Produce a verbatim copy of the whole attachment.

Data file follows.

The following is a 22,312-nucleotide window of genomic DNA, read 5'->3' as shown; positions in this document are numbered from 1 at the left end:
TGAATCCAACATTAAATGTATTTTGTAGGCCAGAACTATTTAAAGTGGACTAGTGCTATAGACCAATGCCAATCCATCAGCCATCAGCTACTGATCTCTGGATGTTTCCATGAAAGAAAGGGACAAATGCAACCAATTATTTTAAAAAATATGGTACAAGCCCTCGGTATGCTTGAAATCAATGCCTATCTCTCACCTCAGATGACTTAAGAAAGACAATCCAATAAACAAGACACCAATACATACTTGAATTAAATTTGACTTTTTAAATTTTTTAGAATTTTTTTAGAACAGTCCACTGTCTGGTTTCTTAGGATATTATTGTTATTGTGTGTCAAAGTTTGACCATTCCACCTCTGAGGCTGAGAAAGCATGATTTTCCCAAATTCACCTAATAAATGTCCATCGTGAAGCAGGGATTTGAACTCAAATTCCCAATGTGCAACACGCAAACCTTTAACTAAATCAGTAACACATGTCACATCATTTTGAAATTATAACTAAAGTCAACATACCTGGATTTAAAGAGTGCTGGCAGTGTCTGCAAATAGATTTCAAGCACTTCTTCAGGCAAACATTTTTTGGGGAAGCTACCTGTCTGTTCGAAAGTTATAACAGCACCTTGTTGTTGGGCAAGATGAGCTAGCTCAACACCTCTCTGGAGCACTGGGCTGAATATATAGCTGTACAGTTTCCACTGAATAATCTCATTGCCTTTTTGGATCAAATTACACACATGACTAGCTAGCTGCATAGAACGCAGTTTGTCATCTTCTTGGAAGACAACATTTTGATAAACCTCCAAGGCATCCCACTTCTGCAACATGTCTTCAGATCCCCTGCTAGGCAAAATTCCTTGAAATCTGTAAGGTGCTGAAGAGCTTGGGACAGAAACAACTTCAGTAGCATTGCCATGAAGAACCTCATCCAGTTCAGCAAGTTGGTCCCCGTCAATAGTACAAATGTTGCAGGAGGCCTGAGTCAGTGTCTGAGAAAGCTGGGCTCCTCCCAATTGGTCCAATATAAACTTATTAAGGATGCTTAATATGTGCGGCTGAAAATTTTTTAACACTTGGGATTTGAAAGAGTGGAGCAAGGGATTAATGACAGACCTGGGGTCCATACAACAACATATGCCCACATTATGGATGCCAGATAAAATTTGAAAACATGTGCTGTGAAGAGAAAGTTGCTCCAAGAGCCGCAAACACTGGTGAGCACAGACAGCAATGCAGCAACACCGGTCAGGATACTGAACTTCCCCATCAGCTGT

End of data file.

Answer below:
The following is a 22,312-nucleotide window of genomic DNA, read 5'->3' as shown; positions in this document are numbered from 1 at the left end:
TGAATCCAACATTAAATGTATTTTGTAGGCCAGAACTATTTAAAGTGGACTAGTGCTATAGACCAATGCCAATCCATCAGCCATCAGCTACTGATCTCTGGATGTTTCCATGAAAGAAAGGGACAAATGCAACCAATTATTTTAAAAAATATGGTACAAGCCCTCGGTATGCTTGAAATCAATGCCTATCTCTCACCTCAGATGACTTAAGAAAGACAATCCAATAAACAAGACACCAATACATACTTGAATTAAATTTGACTTTTTAAATTTTTTAGAATTTTTTTAGAACAGTCCACTGTCTGGTTTCTTAGGATATTATTGTTATTGTGTGTCAAAGTTTGACCATTCCACCTCTGAGGCTGAGAAAGCATGATTTTCCCAAATTCACCTAATAAATGTCCATCGTGAAGCAGGGATTTGAACTCAAATTCCCAATGTGCAACACGCAAACCTTTAACTAAATCAGTAACACATGTCACATCATTTTGAAATTATAACTAAAGTCAACATACCTGGATTTAAAGAGTGCTGGCAGTGTCTGCAAATAGATTTCAAGCACTTCTTCAGGCAAACATTTTTTGGGGAAGCTACCTGTCTGTTCGAAAGTTATAACAGCACCTTGTTGTTGGGCAAGATGAGCTAGCTCAACACCTCTCTGGAGCACTGGGCTGAATATATAGCTGTACAGTTTCCACTGAATAATCTCATTGCCTTTTTGGATCAAATTACACACATGACTAGCTAGCTGCATAGAACGCAGTTTGTCATCTTCTTGGAAGACAACATTTTGATAAACCTCCAAGGCATCCCACTTCTGCAACATGTCTTCAGATCCCCTGCTAGGCAAAATTCCTTGAAATCTGTAAGGTGCTGAAGAGCTTGGGACAGAAACAACTTCAGTAGCATTGCCATGAAGAACCTCATCCAGTTCAGCAAGTTGGTCCCCGTCAATAGTACAAATGTTGCAGGAGGCCTGAGTCAGTGTCTGAGAAAGCTGGGCTCCTCCCAATTGGTCCAATATAAACTTATTAAGGATGCTTAATATGTGCGGCTGAAAATTTTTTAACACTTGGGATTTGAAAGAGTGGAGCAAGGGATTAATGACAGACCTGGGGTCCATACAACAACATATGCCCACATTATGGATGCCAGATAAAATTTGAAAACATGTGCTGTGAAGAGAAAGTTGCTCCAAGAGCCGCAAACACTGGTGAGCACAGACAGCAATGCAGCAACACCGGTCAGGATACTGAACTTCCCCATCAGCTGT